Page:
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Millennials key to SA becoming a global pioneer in the Purpose Economy

19 December 2018

Internationally recognised social entrepreneur Suzi Sosa has identified attracting and retaining millennials, as a crucial move for South Australia to grow the Purpose Economy.

Ms Sosa, the co-founder and CEO of Verb, a global social enterprise based in Adelaide’s sister city, Austin, Texas, has handed down recommendations as part of her ‘Thinker’ role for the Don Dunstan Foundation’s Adelaide Thinkers in Residence Program.

“There’s a lot of discussion about brain drain of young talented minds out of South Australia,” Ms Sosa says.

“Young people leaving the State shouldn’t be viewed as a problem – in fact, this is a good thing. It’s a problem if they don’t come back or South Australia can’t attract new talent.”

Millennials represent about 40 per cent of the workforce and expect their employers to show greater social responsibility.

“They are having a major impact and demanding strong leadership, mentors, low-cost and attractive living options, as well as access to capital,” Ms Sosa says.

Suzi Sosa’s Pathways to Global Leadership in the Purpose Economy: Recommendations for South Australia include:

  • Millennials are crucial to the Purpose Economy. South Australia needs to stem the millennial brain drain. If South Australia wants to retain its millennial population and attract new talent, it will need to have a more supportive culture and infrastructure for millennials.
  • Further develop Social Entrepreneurship programs alongside the current entrepreneurial ecosystem to offer new employment opportunities that align with millennials’ values and priorities.
  • Universities have a key role to play in supporting industries to understand the needs and values of millennials through more innovative approaches to work-integrated learning.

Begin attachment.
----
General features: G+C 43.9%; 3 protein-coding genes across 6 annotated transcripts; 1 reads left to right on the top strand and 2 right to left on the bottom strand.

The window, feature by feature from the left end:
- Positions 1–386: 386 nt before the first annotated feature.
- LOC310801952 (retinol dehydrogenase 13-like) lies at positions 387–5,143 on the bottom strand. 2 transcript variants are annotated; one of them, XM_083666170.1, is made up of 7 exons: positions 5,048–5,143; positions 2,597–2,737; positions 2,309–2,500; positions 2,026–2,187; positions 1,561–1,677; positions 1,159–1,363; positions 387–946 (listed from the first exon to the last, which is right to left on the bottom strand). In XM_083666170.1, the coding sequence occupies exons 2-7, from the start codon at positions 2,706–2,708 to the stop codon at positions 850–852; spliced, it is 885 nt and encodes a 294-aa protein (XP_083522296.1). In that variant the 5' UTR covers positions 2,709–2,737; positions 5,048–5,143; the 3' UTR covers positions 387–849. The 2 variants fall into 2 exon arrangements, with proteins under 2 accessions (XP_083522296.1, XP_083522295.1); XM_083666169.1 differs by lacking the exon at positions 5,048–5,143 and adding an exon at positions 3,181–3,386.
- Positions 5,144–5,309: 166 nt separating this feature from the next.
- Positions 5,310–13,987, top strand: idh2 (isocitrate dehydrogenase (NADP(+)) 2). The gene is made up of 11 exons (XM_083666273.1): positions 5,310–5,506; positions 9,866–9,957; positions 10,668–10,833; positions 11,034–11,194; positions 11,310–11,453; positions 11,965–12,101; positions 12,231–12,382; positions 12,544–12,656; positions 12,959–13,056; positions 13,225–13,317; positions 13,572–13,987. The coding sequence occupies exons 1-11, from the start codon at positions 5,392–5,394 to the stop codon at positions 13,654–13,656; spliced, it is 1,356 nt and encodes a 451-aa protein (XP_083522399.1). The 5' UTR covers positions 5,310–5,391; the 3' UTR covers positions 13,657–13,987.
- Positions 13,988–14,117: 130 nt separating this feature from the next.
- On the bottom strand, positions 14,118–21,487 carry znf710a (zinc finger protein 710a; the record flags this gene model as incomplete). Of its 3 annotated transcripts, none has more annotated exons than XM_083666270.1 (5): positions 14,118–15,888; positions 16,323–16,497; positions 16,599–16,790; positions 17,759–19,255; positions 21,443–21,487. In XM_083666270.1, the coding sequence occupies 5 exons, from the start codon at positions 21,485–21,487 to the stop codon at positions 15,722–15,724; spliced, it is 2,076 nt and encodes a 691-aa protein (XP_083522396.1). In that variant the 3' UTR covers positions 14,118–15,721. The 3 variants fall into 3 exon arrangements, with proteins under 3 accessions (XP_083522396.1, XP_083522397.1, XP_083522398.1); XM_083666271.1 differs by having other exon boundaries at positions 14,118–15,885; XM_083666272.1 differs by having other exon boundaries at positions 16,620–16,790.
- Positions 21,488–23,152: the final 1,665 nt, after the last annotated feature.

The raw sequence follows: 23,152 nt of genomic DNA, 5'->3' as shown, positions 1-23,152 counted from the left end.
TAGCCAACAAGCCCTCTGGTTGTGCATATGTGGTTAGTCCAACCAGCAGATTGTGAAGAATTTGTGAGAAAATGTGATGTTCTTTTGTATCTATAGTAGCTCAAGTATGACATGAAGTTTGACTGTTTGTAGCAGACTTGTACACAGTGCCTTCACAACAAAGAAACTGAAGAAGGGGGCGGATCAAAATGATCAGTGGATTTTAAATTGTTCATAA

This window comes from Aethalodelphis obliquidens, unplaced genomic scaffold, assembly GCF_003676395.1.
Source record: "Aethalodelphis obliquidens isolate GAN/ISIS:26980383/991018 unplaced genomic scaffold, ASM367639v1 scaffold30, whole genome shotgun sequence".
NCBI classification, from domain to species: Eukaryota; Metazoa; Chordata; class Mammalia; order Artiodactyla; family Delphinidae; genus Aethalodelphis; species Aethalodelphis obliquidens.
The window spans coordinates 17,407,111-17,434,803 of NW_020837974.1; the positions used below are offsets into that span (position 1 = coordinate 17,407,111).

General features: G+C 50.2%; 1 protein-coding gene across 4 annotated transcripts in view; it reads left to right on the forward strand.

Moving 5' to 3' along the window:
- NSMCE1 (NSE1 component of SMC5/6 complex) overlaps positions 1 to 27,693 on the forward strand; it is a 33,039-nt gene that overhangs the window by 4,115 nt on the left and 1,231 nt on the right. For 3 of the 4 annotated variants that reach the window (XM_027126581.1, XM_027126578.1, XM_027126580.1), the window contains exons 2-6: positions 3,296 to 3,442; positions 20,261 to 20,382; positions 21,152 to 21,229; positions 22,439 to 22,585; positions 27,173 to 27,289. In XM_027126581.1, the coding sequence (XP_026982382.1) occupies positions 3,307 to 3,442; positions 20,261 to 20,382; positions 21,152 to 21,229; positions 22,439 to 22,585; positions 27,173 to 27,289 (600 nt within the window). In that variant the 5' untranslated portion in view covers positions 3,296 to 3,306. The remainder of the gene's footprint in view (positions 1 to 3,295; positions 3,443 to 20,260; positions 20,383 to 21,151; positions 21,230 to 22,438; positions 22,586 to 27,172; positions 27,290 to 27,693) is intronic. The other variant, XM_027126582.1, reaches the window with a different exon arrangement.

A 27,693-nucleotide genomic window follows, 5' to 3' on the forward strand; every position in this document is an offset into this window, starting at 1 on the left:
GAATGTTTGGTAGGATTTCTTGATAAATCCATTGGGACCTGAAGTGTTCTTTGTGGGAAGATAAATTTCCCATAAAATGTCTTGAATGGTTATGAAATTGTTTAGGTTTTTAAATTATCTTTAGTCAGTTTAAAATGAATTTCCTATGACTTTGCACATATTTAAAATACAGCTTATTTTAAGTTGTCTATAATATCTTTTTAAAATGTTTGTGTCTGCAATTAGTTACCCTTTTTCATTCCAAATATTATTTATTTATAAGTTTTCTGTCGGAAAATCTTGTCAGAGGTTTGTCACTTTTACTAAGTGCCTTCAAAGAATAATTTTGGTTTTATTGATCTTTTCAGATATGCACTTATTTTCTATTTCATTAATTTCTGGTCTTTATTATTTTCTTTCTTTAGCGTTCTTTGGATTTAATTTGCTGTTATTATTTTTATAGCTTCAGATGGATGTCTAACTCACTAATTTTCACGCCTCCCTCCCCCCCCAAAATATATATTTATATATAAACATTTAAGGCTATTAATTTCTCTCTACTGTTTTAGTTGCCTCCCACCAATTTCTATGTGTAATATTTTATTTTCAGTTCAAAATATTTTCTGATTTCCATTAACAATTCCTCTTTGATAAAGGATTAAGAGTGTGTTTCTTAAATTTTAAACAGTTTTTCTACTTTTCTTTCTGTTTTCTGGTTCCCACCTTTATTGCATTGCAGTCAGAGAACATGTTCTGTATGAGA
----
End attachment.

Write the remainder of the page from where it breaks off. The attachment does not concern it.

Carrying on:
• Support more mentoring programs and knowledge exchanges with millennials and industry.
  • Develop a strategy for attracting more millennials to start business in SA, for retaining millennials and for encouraging others to return.

“With the Purpose Economy, the fastest job creating part of the South Australian economy, export opportunities need to be considered where solutions to local challenges have already been identified,” Ms Sosa says.

“It’s important the State works more closely with industries already aligned with social impact such as healthcare, renewable energy, education and the creative industries” she says.

“Also, education providers should be encouraged to strengthen students’ connection to social impact including providing more social entrepreneurship content in the high school curriculum. This will prepare them for a future workforce that will place a much higher premium on purpose.”

South Australia has been trialling a new Entrepreneur Visa program where foreign entrepreneurs and investors can bring their business venture to the State. Under the Federal Government initiative, which will be rolled out nationally in 2019, applicants don’t need capital backing.

Foreign investors will become eligible to apply for permanent residency if their business in Australia is successful.

“Governments need to consider how it can better use incentives, such as financial support and government procurement, to support early stage and purpose-driven business,” Ms Sosa says.

“The Purpose Economy should be declared as a key pillar in the State Government’s economic strategy for South Australia.”

Pathways to Global Leadership in the Purpose Economy: Recommendations for South Australia is available at https://www.dunstan.org.au/docs/181211_Suzi_Report_-_FINAL.pdf

The Don Dunstan Foundation has partnered with the university, business, public and community sectors to deliver the Adelaide ‘Thinkers in Residence’ Program which is focusing on growing jobs in the purpose economy.

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